Corteva Agriscience launched in Brazil its new herbicide, Loyant (florpyrauxifen-benzyl, trademarked as Rinskor™), which promises to control grasses, cyperaceae and broadleaf in various rice cultivation systems, including irrigated systems.
The product, which will be marketed for the 2019/2020 crop season, was presented during a special event for researchers and the press at the XI Brazilian Congress of Irrigated Rice that was held at the start of the month in Balneário Camboriú. The product’s trade name is expected to be published in the official register of the Ministry of Agriculture, Livestock and Supply (MAPA), but is known to the scientific community as the active, Rinskor.
Loyant is an innovative tool for combating resistant weeds that affect rice cultivation, such as rice grass and sagittarius grass, among others. Loyant belongs to the arylpicolinate chemical group and is an auxin mimic. However, its receptors differ from classic herbicides with the same mechanism of action, such as 2,4-D. When applied during post-emergence, it disrupts the normal process of weed growth regulation, which then creates abnormalities by interrupting various cellular processes, causing tissue necrosis, especially near the roots or in the lower part of weeds, especially the stalk. Susceptible plants die within five to ten days on average.
The product has proven to be totally effective against grasses, such as rice grass, and reeds in rice cultivation, as well as other species, such as water hyacinth, maltese cross and sagittarius. The company recommends its use as part of a system that also utilizes preemergent and mechanical and agronomic controls to ensure longevity. In recent harvests, the number of weeds resistant to ALS, ACCase and EPSPS inhibitor mechanisms has increased, which are also favored by the agroecosystem.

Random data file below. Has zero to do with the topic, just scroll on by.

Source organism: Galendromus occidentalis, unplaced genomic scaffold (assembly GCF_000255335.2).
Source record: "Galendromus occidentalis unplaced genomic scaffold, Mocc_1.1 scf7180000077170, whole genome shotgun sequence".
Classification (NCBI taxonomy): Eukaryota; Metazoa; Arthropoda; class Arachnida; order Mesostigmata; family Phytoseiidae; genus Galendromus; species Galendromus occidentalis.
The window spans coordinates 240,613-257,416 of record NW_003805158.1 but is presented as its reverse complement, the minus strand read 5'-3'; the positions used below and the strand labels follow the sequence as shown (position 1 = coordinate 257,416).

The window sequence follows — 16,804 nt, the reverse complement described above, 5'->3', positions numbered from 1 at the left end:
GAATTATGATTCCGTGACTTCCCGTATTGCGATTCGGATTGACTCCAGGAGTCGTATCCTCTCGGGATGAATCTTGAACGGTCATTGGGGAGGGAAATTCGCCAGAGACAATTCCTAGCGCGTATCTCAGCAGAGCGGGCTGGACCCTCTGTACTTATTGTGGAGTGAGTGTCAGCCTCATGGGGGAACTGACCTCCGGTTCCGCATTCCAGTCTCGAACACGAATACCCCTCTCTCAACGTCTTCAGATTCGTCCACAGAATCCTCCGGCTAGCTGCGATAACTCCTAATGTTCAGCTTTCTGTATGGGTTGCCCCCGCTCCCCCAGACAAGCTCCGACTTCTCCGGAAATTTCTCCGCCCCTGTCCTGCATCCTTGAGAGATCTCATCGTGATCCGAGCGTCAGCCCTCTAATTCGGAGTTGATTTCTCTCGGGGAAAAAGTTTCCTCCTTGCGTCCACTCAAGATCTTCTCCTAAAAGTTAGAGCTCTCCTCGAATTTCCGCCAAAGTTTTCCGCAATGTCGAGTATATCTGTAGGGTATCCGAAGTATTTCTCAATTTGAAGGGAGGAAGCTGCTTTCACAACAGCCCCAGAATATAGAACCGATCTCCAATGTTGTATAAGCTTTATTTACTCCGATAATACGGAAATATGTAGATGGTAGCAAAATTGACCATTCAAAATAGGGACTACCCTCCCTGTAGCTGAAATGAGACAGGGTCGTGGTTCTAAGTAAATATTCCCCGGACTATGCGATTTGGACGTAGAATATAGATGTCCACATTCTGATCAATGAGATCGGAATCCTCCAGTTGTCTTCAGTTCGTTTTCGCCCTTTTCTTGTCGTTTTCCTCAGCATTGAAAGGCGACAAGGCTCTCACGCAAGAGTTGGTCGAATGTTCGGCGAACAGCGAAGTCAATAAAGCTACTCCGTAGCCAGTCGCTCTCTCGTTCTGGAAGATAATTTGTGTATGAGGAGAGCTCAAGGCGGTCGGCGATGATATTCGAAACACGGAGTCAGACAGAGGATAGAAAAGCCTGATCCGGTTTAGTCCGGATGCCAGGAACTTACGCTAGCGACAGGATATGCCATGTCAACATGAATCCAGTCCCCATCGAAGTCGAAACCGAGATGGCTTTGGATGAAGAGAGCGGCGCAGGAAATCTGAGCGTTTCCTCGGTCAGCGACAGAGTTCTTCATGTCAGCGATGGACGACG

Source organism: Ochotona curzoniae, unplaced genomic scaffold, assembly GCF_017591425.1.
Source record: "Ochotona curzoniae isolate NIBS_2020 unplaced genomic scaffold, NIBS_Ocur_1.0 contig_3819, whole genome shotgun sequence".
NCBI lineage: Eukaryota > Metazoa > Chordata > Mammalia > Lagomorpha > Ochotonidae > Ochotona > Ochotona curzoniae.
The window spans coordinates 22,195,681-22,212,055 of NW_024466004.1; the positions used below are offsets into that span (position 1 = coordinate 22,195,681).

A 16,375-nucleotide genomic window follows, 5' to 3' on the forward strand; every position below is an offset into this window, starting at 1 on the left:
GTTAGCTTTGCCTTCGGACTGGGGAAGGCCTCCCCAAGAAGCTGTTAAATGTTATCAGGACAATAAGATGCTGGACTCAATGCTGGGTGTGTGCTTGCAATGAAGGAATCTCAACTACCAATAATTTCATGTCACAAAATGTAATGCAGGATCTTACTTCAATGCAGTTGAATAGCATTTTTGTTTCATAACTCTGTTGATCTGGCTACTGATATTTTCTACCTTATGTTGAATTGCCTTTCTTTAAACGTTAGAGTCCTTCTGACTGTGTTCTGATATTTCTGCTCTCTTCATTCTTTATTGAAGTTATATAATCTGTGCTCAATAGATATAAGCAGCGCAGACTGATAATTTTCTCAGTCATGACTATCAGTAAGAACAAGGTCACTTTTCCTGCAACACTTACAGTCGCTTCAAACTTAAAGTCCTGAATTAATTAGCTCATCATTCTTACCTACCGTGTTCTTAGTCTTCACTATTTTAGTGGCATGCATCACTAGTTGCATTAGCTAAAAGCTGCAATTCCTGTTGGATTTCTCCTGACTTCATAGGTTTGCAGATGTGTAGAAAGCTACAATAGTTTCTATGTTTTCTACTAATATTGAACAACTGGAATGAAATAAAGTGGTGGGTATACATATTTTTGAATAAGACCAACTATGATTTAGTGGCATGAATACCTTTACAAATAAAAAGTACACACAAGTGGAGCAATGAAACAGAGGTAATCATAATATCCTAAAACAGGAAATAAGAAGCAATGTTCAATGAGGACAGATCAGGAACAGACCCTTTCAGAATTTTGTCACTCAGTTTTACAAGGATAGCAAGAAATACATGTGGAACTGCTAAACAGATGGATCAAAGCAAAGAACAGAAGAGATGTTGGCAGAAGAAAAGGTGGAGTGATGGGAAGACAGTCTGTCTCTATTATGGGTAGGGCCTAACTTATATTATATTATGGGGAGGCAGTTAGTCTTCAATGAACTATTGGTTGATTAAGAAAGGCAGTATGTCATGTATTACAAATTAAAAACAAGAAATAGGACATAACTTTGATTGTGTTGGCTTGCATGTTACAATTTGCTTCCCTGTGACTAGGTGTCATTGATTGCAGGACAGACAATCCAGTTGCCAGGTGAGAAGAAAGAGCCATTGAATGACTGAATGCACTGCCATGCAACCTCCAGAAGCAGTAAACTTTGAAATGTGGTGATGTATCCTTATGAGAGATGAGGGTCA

Rinskor is low risk to non-target organisms in terms of volatilization and has a short air half-life. Its low offensive potential to commercial cultures and the environment has made it increasingly popular before its approval by MAPA. Rice can also metabolize it, providing the selectivity necessary for efficient action on weeds. However, it should not be applied after panicle initiation. It also has no residual effects and its bioavailability in the soil is low. Evaluation protocols have revealed the product’s rapid degradation and dissipation.
The best results with the product are obtained in the early stages of weed growth between two and five leaves, and its use should be combined with efficient irrigation management. Corteva’s experts stress that the technology must be preserved, so, therefore, its availability is accompanied by a security protocol.